Paris: France unveiled a raft of measures on Wednesday to curb radicalisation and better monitor jihadists two weeks after an Islamist killing spree in Paris that sent shockwaves across Europe.
Jitters from the worst attack on French soil in decades have spread to the country's neighbours and the European Union is also expected to reveal new counterterrorism measures today.
In Paris, Prime Minister Manuel Valls announced more than 700 million euros (USD 800 million) will be spent over the next three years on "the fight against terrorism" after the January 7-9 shootings which left 17 people dead.
The attacks by known Islamists exposed weaknesses in French intelligence, and Valls said some 3,000 people with jihadist ties needed to be monitored, adding that the number of people with links to "terrorist networks" in Syria and Iraq had soared 130 per cent in the past year alone.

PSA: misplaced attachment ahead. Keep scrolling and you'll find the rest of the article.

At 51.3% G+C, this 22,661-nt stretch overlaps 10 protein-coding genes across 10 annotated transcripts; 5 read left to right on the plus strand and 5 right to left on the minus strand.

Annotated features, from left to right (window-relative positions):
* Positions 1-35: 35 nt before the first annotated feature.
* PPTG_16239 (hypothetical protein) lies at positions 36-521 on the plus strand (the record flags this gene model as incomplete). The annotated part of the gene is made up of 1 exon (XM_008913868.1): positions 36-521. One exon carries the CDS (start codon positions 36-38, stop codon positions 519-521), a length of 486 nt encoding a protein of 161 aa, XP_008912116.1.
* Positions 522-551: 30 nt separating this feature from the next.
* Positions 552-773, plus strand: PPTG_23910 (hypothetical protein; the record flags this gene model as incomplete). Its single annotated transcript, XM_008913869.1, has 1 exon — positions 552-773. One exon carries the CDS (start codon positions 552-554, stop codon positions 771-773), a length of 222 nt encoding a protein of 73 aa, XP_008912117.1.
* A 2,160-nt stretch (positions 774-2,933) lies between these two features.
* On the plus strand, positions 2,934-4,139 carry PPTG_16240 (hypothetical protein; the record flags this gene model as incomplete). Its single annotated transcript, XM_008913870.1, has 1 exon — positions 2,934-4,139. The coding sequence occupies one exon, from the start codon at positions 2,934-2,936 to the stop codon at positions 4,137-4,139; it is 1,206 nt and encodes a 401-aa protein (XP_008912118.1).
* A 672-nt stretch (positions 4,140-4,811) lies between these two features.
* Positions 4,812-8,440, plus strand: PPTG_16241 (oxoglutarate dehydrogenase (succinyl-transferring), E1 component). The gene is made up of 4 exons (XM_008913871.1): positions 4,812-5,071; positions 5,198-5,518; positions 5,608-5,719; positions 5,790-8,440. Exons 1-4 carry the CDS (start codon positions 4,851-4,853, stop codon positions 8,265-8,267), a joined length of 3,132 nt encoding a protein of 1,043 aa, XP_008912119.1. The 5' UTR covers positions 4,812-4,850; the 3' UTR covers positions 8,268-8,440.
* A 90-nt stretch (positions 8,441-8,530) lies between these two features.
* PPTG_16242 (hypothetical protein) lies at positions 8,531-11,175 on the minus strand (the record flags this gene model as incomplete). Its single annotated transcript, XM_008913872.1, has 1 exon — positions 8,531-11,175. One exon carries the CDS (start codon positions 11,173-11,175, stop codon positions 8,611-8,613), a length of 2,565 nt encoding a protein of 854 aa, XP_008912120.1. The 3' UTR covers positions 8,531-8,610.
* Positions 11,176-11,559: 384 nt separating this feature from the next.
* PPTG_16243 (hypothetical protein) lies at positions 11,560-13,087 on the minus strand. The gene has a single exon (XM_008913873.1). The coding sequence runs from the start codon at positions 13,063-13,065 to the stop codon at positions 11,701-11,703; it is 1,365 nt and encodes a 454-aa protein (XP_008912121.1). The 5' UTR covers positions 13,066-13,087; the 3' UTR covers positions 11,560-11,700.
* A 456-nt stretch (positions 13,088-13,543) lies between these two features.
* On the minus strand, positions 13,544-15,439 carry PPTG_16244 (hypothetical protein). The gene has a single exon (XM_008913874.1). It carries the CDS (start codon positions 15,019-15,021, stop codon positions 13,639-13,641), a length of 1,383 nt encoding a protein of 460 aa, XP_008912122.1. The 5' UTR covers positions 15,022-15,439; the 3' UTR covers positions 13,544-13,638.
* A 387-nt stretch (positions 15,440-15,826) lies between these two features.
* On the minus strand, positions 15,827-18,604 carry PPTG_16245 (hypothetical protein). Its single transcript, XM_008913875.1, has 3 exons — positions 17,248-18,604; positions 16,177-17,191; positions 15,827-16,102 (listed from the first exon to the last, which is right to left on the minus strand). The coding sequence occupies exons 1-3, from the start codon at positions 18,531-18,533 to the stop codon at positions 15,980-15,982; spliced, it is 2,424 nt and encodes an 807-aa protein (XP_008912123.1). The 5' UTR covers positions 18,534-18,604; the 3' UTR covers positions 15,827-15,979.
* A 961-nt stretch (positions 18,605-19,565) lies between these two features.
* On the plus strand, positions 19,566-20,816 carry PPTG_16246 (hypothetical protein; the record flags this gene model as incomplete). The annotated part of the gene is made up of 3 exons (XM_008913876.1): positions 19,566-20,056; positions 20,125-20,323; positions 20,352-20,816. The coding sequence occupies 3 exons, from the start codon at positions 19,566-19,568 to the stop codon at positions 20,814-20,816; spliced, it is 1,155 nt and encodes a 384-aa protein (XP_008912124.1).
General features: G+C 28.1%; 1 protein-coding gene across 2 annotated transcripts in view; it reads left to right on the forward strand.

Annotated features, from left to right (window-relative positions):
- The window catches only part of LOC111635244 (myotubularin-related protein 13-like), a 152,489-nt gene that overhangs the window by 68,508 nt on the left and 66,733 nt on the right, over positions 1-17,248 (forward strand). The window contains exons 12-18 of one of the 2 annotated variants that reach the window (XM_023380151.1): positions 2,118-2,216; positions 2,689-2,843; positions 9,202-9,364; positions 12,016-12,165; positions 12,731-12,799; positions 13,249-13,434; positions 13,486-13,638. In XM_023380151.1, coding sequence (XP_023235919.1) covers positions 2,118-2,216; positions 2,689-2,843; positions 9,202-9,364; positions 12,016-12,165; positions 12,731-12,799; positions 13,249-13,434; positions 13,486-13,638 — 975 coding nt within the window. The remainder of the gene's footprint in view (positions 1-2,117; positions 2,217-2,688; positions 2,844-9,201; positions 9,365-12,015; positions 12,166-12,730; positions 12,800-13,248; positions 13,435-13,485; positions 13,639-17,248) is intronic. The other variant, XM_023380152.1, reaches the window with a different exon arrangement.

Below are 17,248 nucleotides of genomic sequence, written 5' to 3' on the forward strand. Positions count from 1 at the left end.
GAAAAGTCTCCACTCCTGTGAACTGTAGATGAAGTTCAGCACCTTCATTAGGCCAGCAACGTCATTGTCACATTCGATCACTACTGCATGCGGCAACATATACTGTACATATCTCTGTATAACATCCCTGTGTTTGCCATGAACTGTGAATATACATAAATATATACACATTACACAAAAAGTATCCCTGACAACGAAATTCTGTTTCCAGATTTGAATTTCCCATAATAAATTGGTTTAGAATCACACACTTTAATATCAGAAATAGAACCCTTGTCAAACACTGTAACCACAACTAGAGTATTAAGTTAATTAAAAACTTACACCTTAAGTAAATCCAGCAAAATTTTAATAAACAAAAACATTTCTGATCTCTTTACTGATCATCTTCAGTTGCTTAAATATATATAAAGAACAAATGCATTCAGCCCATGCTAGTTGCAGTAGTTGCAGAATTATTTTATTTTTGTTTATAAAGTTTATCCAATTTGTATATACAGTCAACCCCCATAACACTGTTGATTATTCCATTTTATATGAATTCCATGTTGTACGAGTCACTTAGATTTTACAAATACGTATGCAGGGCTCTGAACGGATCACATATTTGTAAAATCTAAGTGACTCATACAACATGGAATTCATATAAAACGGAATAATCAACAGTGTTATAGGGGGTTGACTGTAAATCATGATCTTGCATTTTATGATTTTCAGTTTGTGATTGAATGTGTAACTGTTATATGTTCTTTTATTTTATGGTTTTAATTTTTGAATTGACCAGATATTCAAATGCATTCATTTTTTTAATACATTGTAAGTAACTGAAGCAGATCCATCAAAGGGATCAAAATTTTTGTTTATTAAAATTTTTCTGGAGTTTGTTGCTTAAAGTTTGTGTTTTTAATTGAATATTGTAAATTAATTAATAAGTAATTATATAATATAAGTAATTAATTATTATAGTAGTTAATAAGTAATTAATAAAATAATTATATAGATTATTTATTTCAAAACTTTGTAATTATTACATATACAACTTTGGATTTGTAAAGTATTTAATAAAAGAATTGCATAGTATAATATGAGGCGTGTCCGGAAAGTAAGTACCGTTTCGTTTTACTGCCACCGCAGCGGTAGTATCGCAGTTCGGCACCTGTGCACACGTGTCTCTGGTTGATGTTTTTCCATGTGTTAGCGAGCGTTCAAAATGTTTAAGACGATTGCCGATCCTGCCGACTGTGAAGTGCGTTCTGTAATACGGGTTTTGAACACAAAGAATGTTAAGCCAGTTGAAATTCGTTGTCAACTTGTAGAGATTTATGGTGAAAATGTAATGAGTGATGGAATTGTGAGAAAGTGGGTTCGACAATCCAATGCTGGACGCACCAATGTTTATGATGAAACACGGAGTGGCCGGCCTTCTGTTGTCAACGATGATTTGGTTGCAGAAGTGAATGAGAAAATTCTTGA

In response, France will create 2,680 new jobs to fight extremism, just under half of them in the intelligence services.
"The number one priority, the number one requirement, is to further reinforce the human and technical resources of intelligence services," Valls said, adding that a draft law to do just that would be debated in parliament in early March.
A large part of the effort to combat extremism is fighting radicalisation, and Valls announced an extra 60 Muslim chaplains would be hired on top of the 182 who already work in jails.
Two of the Paris gunmen, Amedy Coulibaly and Cherif Kouachi, are believed to have turned to radical Islam in prison where they met.
Valls last week said prisoners linked to extremist Islam could be isolated in jail, and one jail near Paris is currently experimenting with this method.
Authorities will also boost their fight against "cyber jihadism", he said, without giving specific details.